Here's a pretty thing: newly described feathered dinosaur Caihong juji had iridescent feathers, the earliest such example in the fossil record. (Credit Velizar Simeonovski, The Field Museum, for UT Austin Jackson School of Geosciences)
Ooh, shiny! The newest dinosaur on the paleoscene is more than a little eye-catching: Researchers believe the duck-sized Caihong juji was rocking iridescent feathers on its head, wings and tail. If it was indeed so fancy, it's the earliest example in the fossil record of such shimmering finery.
Formally described today, C. juji was discovered in northeastern China, home to many feathered dinosaur finds
(but not any tyrannosaurs!)
. Its name translates from Mandarin as "rainbow with a big crest" and they're not kidding. C. juji had a bony crest on top of its head and long, streamer-like feathers, some of which were preserved when the animal was fossilized. And it's what researchers saw when they took a good look at those feathers that's so exciting. Melanosomes, the cellular structures that hold pigment, come in various shapes, which affect how the actual color of the feather is perceived. Platelet- or pancake-shaped melanosomes are found in iridescent feathers such as those of hummingbirds and other fancy sorts. Based on the imprints of melanosomes in the C. juji fossil, it appears the animal's head and wings, and parts of its tail, had iridescent feathers. If so, that would make C. juji, which lived 161 million years ago, the oldest known animal with iridescent feathers. By comparing the melanosome imprints in the fossil with those of modern birds, the researchers reconstructed not only the shimmy and shine of C. juji's feathers but also the specific colors they believe would have been perceived. In a word: rainbow.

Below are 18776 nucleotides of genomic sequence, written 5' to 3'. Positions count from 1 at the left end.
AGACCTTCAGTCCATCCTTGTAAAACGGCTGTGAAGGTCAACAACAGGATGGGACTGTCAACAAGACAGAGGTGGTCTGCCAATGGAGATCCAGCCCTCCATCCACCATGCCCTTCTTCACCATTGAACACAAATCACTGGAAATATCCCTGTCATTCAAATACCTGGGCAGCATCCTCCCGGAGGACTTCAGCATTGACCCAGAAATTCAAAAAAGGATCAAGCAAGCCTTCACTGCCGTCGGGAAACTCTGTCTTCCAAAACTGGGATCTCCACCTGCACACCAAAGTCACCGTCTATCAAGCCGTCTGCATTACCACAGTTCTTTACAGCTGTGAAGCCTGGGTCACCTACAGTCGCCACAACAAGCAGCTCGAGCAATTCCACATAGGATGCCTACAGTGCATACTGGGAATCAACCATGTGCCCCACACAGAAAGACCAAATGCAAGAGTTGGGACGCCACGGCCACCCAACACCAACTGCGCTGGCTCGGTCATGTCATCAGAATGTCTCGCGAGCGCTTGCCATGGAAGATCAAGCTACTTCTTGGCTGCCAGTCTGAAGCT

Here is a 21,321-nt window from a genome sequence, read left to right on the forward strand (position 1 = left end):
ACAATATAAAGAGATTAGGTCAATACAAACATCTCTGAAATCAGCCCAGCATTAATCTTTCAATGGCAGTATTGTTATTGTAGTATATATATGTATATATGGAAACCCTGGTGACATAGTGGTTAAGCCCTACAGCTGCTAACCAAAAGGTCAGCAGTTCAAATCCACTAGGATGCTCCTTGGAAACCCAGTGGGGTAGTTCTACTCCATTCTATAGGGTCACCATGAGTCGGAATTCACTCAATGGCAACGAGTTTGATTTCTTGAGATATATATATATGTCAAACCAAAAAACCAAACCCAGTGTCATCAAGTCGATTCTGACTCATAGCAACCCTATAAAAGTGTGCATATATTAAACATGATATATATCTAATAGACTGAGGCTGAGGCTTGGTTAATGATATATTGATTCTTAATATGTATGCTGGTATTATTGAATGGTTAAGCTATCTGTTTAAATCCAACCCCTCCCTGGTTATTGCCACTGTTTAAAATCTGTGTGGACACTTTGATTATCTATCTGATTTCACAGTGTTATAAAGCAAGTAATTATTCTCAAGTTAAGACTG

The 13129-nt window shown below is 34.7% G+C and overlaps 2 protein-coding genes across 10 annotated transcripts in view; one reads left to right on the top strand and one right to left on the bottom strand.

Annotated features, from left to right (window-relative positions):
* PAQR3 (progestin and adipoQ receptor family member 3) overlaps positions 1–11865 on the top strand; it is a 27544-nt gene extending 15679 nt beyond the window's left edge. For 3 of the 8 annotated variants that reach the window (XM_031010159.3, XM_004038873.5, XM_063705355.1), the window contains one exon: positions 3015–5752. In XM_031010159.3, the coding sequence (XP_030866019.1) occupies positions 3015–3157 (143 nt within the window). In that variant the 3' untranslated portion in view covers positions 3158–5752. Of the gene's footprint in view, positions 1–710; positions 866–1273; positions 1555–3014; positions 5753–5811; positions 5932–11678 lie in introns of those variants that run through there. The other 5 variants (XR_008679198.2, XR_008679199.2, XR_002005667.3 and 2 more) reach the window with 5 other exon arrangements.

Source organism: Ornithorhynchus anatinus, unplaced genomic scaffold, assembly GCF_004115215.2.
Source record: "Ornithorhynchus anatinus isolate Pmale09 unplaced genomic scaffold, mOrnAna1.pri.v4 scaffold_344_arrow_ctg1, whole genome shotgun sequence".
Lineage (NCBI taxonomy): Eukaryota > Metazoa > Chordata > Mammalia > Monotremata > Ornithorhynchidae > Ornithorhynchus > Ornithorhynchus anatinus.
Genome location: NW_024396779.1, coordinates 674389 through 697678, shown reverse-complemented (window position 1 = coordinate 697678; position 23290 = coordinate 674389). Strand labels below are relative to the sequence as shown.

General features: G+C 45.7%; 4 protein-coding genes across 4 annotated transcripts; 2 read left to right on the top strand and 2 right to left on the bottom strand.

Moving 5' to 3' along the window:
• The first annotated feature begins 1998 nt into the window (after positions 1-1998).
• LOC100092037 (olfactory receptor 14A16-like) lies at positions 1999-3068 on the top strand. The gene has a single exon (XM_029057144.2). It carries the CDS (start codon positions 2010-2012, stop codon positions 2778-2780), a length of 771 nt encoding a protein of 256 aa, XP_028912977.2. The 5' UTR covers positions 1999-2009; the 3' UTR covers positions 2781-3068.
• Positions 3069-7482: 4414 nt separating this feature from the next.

A comparison of melanosomes from C. juji (top row) with those of iridescent feathers from modern birds. (Credit Hu et al/DOI:10.1038/s41467-017-02515-y)
C. juji is also neat because it appears to have had the oldest known example of asymmetrical feathers, which modern dinosaurs (aka birds) use to steer in flight. C. juji was grounded, however. The feathers were on its tail, not its wings as they are for birds. But the discovery leads to all kinds of intriguing questions about how and why the feathers evolved and what purpose they served.
As for the purpose of C. juji's fantastic rainbow fashion, the researchers suspect that, like many birds, its plumage was the equivalent of a "hey, baby" and attracted potential mates. I know I always like a fella with a big crest and rainbow flair.
appears in Nature Communications.